During the Vietnam War, Barry Zorthian (1920-2010) was the Director of the U.S. Information Service in Saigon, and he was the prime mover in establishing the Joint United States Public Affairs Office (JUSPAO). JUSPAO brought together the media operations of the State Department, the U.S. Information Service, USAID, the CIA, and the Military Assistance Command, Vietnam. He was “Czar of Media Relations” and press advisor for U.S. ambassadors Lodge, Taylor, and Bunker in Saigon. Matt Armstrong called him “a legendary member of the old guard of Public Diplomacy.”
Studying the history of Public Diplomacy recalls the past, but it also speaks to the present and future. Here’s an excerpt from Zorthian’s 1988 oral history interview with the Association of Diplomatic Studies and Training, under the subhead “USIA Has Never Addressed Problem of How It Would Handle Another Counter-Insurgency Program If It Ever Arose.”
Read the excerpt, and then substitute “Iraq” or “Afghanistan” for “Vietnam.” The phrase that haunts me is “it’s no good to tell me there ain’t going to be a next time, because there sure as hell may be.”
ZORTHIAN: Still today, 20 years after I left, the U.S. government has not worked out standard operating procedures for low-intensity wars and how it would handle them.
If we got into another such situation, is the [U.S. Information] Agency going to be the prime agency again? Will it take it on? If so, is it ready to? Has it given any thought to training and preparation? If it’s not going to be, who is? Whoever it is, are they ready?
Is the military still, in their training for psychological operations, emphasizing largely equipment — mobile printing presses, mobile radio transmitters, all the rest of the equipment, the goodies? But how much of substance?
How developed are our overall plans? Some of it’s going on but not very much. We are not prepared, and the [U.S. Information] Agency isn’t. I don’t think the Agency has distilled a thing out of Vietnam — which is a disappointment. Now, the military has tried some; they’ve done a certain amount of lessons out of Vietnam, they’ve done a certain amount of postmortems on it. But I don’t think the Agency has, and I think the Agency essentially wants to turn its back on it. Well, perhaps so.
All I say is, the last time we went into it, the only one that came close was the Agency, and so we were tapped. What’s going to happen next time?
And it’s no good to tell me there ain’t going to be a next time, because there sure as hell may be. You know, we came close to it in the Gulf in some ways, and Central America is an area where we’ve done something. Now the CIA ended up doing the consultation down there, but the [U.S. Information] Agency has had some involvement in it.”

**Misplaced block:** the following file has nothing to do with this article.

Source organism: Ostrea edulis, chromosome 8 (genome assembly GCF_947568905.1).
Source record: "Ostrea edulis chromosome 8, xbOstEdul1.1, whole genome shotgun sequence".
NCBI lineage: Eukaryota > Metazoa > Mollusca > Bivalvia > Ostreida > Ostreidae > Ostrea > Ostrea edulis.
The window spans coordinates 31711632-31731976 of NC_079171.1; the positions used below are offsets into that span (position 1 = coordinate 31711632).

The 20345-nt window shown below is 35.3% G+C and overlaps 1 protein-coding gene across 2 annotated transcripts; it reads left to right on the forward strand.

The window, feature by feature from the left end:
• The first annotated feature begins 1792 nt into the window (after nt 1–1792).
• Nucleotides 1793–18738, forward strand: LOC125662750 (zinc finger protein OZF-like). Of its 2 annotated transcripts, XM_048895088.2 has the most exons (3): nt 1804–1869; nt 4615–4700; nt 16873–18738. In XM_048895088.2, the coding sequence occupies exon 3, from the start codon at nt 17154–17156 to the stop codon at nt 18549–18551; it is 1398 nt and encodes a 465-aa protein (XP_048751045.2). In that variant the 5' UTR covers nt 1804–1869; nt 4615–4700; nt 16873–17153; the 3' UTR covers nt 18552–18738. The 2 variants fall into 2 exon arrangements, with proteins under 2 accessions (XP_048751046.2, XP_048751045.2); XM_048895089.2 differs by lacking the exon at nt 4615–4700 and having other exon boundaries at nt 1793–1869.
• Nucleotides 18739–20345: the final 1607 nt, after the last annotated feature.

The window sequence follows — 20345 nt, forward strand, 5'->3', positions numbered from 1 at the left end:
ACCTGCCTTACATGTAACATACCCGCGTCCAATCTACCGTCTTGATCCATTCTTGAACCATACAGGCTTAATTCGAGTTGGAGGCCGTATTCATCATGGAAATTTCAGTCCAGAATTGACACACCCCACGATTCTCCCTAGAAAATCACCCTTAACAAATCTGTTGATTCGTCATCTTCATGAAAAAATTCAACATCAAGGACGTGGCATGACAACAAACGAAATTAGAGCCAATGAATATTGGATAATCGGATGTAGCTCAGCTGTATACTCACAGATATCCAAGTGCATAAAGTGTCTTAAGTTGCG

But I’m also very disappointed that we didn’t do it better in Vietnam. And I don’t know that, again, our structure, our approach to these problems is any more sophisticated or skilled today than it was then. Maybe.
I think we lost whatever accumulated backlog of knowledge and skills we had. And what have we done with it? Twenty years now, we have very few people in this government who know counter-insurgency, are ready to deal with it, or have any real thoughts about it. Sure, there’s some skill left. Now, you can’t stay prepared for that forever, but you can spend some time dusting off the lessons, keeping them up to date, keeping them alive. And we haven’t.
There were some first-rate people involved there who devoted an awful lot to it, put an awful lot into it. The frustration of feeling — you know, all this crap about “the press lost the war” — bunk. We lost the war in Vietnam, not the press.
Now, you can make an argument that in a backhanded sort of way we won, that the 55,000 lives did not all go in vain. Because we bought ten years, if you will, for South Asia. And those ten years were important ones in getting the surrounding governments to get their roots in and then to establish themselves. In South Asia, in many ways — with the exception of Vietnam, where you had all the boat people coming out, and Cambodia, Indochina — but Malaysia, Thailand, Indonesia, and so on — not the Philippines recently — in many ways is one of the more peaceful areas of the world. We’ve had fewer problems there, with the exception of the Philippines.
So there are arguments to be made, but overall, I guess, there’s some — pride may be the wrong word, but some satisfaction in having done a job, feeling you contributed, playing a role in what was a critical event in our lifetime, our generation, being very much part of it. And at the same time, a sort of frustration and very real disappointment — in not having it be successful. So you get ambivalent about it.
I sense that many members of the Foreign Service have not been disappointed when our outsize efforts – first in Iraq and then in Afghanistan – have drawn down. Many regard the Foreign Service’s role there as an aberration, and a return to steady-state Public Diplomacy will be welcome.
As a former Public Affairs Officer in Kabul, however, I renew Barry Zorthian’s counsel — “it’s no good to tell me there ain’t going to be a next time, because there sure as hell may be.” I am particularly anxious for the Department’s Public Diplomacy practitioners to review the “lessons learned” of Iraq and Afghanistan. An honest reckoning will include failures and successes both. For the future, we must look them in the eye.
Donald M. Bishop is the Bren Chair of Strategic Communications in the Brute Krulak Center for Innovation and Creativity at Marine Corps University in Quantico, Virginia. Mr. Bishop served as a Foreign Service Officer – first in the U.S. Information Agency and then in the Department of State – for 31 years.